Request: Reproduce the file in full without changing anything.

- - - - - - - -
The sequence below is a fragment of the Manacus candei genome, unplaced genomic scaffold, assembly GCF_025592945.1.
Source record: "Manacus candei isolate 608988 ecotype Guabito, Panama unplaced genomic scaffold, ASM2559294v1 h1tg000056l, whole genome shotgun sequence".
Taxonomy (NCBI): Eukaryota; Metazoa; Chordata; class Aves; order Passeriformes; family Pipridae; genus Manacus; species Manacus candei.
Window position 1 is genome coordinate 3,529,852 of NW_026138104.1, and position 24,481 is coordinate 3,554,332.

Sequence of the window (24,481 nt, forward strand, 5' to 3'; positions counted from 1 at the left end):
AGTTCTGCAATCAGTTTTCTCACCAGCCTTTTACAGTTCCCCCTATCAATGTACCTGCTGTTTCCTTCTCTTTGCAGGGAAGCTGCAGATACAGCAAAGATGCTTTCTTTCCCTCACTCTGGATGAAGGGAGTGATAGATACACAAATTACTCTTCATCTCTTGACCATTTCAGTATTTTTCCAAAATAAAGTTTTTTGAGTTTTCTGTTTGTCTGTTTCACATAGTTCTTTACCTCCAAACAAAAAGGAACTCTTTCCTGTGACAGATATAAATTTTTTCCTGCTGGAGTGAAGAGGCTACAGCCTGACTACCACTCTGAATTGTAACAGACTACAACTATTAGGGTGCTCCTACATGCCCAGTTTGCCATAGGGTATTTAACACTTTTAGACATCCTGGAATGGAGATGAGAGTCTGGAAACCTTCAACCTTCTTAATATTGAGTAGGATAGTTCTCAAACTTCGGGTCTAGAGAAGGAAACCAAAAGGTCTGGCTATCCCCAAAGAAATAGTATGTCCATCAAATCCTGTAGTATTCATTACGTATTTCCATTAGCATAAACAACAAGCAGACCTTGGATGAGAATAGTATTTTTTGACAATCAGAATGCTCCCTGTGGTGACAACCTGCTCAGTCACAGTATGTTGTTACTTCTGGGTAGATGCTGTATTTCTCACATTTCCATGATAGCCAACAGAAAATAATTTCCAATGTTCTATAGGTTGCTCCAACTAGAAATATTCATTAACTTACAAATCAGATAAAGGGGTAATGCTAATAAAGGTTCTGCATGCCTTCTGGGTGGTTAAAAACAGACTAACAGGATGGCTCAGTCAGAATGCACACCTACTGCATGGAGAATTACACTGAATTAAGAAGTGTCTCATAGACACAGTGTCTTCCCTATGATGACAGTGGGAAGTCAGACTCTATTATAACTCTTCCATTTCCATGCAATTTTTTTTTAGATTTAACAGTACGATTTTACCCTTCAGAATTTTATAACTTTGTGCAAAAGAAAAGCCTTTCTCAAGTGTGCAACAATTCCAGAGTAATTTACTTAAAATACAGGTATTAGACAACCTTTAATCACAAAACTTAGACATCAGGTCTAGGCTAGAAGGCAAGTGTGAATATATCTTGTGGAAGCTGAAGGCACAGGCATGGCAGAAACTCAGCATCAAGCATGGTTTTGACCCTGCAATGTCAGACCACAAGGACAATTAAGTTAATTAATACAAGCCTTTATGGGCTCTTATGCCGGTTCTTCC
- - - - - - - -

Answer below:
The sequence below is a fragment of the Manacus candei genome, unplaced genomic scaffold, assembly GCF_025592945.1.
Source record: "Manacus candei isolate 608988 ecotype Guabito, Panama unplaced genomic scaffold, ASM2559294v1 h1tg000056l, whole genome shotgun sequence".
Taxonomy (NCBI): Eukaryota; Metazoa; Chordata; class Aves; order Passeriformes; family Pipridae; genus Manacus; species Manacus candei.
Window position 1 is genome coordinate 3,529,852 of NW_026138104.1, and position 24,481 is coordinate 3,554,332.

Sequence of the window (24,481 nt, forward strand, 5' to 3'; positions counted from 1 at the left end):
AGTTCTGCAATCAGTTTTCTCACCAGCCTTTTACAGTTCCCCCTATCAATGTACCTGCTGTTTCCTTCTCTTTGCAGGGAAGCTGCAGATACAGCAAAGATGCTTTCTTTCCCTCACTCTGGATGAAGGGAGTGATAGATACACAAATTACTCTTCATCTCTTGACCATTTCAGTATTTTTCCAAAATAAAGTTTTTTGAGTTTTCTGTTTGTCTGTTTCACATAGTTCTTTACCTCCAAACAAAAAGGAACTCTTTCCTGTGACAGATATAAATTTTTTCCTGCTGGAGTGAAGAGGCTACAGCCTGACTACCACTCTGAATTGTAACAGACTACAACTATTAGGGTGCTCCTACATGCCCAGTTTGCCATAGGGTATTTAACACTTTTAGACATCCTGGAATGGAGATGAGAGTCTGGAAACCTTCAACCTTCTTAATATTGAGTAGGATAGTTCTCAAACTTCGGGTCTAGAGAAGGAAACCAAAAGGTCTGGCTATCCCCAAAGAAATAGTATGTCCATCAAATCCTGTAGTATTCATTACGTATTTCCATTAGCATAAACAACAAGCAGACCTTGGATGAGAATAGTATTTTTTGACAATCAGAATGCTCCCTGTGGTGACAACCTGCTCAGTCACAGTATGTTGTTACTTCTGGGTAGATGCTGTATTTCTCACATTTCCATGATAGCCAACAGAAAATAATTTCCAATGTTCTATAGGTTGCTCCAACTAGAAATATTCATTAACTTACAAATCAGATAAAGGGGTAATGCTAATAAAGGTTCTGCATGCCTTCTGGGTGGTTAAAAACAGACTAACAGGATGGCTCAGTCAGAATGCACACCTACTGCATGGAGAATTACACTGAATTAAGAAGTGTCTCATAGACACAGTGTCTTCCCTATGATGACAGTGGGAAGTCAGACTCTATTATAACTCTTCCATTTCCATGCAATTTTTTTTTAGATTTAACAGTACGATTTTACCCTTCAGAATTTTATAACTTTGTGCAAAAGAAAAGCCTTTCTCAAGTGTGCAACAATTCCAGAGTAATTTACTTAAAATACAGGTATTAGACAACCTTTAATCACAAAACTTAGACATCAGGTCTAGGCTAGAAGGCAAGTGTGAATATATCTTGTGGAAGCTGAAGGCACAGGCATGGCAGAAACTCAGCATCAAGCATGGTTTTGACCCTGCAATGTCAGACCACAAGGACAATTAAGTTAATTAATACAAGCCTTTATGGGCTCTTATGCCGGTTCTTCC